It was particularly interesting to learn that gold fish dumped into a small pond negatively affects the pond tremendously. Goldfish eat a lot, changing the vegetation and ability for other animals to breed and grow. If you have a goldfish and are unable to care for it it is best to give it to someone else to take care of rather than a near by pond. A pond near to UMD had to be drained completely , cleaned and refilled because of the  of gold fish population taking over the native species and the connection of the pond stream feeding into Lake Superior.

Bad River Fishery

By , August 26, 2012

Release Tanks at Fishery, Bad River Reservation, Odanah, WI

About 2,000 Coastal Brook Trout are raised from eggs and released when a year old into rivers and streams.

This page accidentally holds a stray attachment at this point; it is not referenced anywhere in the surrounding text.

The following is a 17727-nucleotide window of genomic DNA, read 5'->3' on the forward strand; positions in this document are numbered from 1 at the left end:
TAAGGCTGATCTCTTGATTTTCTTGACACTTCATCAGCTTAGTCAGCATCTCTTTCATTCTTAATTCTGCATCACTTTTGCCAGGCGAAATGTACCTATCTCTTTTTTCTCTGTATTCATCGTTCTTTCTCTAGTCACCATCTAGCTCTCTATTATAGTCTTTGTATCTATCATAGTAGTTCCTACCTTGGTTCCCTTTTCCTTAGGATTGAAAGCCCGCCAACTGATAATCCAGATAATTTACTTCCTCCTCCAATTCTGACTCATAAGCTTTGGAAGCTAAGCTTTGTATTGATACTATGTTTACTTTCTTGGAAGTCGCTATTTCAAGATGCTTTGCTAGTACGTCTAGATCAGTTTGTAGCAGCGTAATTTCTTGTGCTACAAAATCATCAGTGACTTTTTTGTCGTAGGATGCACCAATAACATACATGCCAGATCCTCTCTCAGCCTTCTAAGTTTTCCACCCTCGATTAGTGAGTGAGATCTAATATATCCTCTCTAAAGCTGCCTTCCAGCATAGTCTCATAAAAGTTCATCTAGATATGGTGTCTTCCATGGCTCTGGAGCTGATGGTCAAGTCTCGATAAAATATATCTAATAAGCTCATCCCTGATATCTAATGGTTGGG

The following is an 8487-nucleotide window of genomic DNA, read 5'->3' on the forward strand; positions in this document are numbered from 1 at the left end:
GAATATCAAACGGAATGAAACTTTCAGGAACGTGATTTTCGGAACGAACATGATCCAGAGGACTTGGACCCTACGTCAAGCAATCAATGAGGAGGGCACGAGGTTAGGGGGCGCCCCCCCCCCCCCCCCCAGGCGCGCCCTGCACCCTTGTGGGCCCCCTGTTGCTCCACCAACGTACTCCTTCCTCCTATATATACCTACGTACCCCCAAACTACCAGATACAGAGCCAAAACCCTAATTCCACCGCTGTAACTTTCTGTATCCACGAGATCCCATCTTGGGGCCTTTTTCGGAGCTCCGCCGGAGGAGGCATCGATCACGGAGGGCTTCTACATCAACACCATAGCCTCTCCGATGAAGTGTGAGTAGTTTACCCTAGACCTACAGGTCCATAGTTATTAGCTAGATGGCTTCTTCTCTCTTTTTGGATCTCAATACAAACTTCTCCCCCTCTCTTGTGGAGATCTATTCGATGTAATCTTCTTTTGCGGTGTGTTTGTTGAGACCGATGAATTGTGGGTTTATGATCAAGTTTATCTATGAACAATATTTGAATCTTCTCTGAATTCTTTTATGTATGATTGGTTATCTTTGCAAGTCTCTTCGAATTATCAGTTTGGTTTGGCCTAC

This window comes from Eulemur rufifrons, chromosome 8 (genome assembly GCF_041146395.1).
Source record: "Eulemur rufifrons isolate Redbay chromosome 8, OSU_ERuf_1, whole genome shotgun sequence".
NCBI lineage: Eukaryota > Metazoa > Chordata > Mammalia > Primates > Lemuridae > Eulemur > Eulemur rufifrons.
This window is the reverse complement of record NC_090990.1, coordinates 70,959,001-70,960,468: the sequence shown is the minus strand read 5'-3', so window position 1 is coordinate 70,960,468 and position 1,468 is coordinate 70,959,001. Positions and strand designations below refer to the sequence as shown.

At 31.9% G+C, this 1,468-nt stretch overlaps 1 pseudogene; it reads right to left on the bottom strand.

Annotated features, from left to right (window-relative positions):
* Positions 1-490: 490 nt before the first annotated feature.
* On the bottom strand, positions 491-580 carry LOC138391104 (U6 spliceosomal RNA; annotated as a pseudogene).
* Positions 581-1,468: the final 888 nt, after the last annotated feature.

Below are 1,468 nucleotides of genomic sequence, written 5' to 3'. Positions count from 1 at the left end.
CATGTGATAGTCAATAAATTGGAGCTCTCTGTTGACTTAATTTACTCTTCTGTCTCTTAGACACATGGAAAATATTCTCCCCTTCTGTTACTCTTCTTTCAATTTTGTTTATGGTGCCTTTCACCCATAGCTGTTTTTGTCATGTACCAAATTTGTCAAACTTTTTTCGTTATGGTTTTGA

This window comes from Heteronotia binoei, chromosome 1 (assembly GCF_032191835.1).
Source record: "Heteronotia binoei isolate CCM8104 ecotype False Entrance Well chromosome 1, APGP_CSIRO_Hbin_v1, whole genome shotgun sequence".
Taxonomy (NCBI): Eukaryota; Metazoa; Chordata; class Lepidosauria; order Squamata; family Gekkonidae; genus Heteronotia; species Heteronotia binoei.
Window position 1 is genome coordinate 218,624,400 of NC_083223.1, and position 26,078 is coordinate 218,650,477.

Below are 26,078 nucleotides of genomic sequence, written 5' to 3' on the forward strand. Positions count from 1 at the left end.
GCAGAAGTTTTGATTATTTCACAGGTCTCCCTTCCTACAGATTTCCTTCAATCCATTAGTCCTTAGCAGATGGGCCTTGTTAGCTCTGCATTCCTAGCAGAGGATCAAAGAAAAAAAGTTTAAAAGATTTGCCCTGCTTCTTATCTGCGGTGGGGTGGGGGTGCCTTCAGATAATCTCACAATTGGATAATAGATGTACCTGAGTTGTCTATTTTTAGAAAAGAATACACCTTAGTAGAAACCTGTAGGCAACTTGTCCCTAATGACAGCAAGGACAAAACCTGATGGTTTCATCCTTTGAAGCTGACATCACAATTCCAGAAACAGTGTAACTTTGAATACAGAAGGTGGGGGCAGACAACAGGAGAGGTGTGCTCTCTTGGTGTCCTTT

The health of our water and land was part of each lesson and activity. While visiting in Odanah we toured the reservations fishery. The fishery raises Walleye and Coastal Brook Trout from eggs for up to 7 years and then releases them. Each tank held a specific species and age of fish.

Lake Superior shore near Ashland

We also spent time swimming in Lake Superior. As expected it was cold and refreshing.

 

Wing Young Huie “Chalk Talk” Photography

By , August 26, 2012

Our first night together we looked at the work of Wing Young Huie. Mr. Huie , born in Duluth currently lives and works in the Twin Cities as a photographer. He has spent a considerable amount of time asking himself the very questions we asked ourselves through this activity. Based on the University Ave Project in Minneapolis Huie’s photographs confront many divisive social issues, such as cultural bias, immigration, religion, and social disconnection.